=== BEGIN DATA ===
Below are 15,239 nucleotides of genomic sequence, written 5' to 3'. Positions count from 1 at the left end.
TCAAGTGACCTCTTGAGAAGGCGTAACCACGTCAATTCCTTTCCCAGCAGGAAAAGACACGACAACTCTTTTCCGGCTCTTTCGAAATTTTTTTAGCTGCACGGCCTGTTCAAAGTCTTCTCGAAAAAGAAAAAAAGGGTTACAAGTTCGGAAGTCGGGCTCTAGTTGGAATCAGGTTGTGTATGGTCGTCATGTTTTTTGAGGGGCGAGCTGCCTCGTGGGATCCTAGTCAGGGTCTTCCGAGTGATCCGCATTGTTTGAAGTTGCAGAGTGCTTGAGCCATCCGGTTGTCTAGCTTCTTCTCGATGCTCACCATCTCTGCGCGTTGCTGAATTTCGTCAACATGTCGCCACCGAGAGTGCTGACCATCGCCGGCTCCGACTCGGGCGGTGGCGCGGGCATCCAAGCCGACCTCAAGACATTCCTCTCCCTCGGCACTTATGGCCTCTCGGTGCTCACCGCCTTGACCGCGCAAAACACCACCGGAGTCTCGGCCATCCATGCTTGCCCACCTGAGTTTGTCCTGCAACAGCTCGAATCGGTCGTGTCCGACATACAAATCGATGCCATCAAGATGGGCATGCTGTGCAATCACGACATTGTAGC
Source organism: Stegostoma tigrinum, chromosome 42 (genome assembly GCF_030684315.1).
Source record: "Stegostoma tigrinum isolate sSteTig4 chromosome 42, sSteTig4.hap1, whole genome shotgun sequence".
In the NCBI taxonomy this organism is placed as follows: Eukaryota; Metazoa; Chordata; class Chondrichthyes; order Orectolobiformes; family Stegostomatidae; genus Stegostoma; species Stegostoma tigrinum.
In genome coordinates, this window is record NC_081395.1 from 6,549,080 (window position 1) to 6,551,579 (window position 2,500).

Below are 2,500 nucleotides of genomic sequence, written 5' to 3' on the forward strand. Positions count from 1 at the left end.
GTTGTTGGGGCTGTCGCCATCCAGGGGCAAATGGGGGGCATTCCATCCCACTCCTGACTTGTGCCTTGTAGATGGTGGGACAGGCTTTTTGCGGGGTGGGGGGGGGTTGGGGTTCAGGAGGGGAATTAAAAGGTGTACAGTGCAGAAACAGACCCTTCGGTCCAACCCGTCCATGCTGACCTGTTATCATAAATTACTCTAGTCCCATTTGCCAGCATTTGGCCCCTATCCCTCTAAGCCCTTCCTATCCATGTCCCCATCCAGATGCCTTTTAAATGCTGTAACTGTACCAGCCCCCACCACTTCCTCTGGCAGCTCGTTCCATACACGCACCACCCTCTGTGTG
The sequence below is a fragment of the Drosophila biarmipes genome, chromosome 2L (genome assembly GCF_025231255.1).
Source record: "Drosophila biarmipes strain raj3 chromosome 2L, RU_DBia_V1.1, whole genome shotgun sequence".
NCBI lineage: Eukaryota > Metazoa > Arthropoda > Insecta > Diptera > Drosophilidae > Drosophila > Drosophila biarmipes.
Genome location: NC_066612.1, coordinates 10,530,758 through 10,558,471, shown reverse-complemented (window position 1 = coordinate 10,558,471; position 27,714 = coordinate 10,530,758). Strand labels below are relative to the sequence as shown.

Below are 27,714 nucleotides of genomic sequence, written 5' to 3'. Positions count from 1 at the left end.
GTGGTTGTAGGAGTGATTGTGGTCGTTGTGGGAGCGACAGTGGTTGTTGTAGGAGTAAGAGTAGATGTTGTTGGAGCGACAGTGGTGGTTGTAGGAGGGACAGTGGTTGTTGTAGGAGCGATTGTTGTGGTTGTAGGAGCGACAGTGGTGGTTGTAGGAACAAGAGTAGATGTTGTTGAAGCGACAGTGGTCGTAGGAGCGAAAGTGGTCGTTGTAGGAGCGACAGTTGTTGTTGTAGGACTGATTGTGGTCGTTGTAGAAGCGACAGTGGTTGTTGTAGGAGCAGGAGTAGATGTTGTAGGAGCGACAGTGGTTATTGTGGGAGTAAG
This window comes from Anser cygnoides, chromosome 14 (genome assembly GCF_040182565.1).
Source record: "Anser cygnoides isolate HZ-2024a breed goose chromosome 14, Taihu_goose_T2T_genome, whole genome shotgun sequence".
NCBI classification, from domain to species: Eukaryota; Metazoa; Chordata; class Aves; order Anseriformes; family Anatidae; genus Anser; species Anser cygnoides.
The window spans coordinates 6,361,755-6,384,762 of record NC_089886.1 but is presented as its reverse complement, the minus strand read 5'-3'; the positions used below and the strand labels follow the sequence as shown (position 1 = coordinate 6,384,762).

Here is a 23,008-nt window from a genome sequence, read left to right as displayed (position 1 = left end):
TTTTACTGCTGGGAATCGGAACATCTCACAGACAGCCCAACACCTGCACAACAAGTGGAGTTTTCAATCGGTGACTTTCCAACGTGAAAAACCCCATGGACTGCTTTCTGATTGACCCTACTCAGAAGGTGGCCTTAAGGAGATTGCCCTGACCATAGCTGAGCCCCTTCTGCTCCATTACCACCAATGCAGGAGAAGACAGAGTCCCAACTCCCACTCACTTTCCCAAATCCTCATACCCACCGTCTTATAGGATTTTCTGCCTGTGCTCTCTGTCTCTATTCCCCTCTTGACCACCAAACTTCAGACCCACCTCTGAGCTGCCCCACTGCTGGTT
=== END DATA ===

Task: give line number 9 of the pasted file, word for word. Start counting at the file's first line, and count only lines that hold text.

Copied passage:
The sequence below is a fragment of the Drosophila biarmipes genome, chromosome 2L (genome assembly GCF_025231255.1).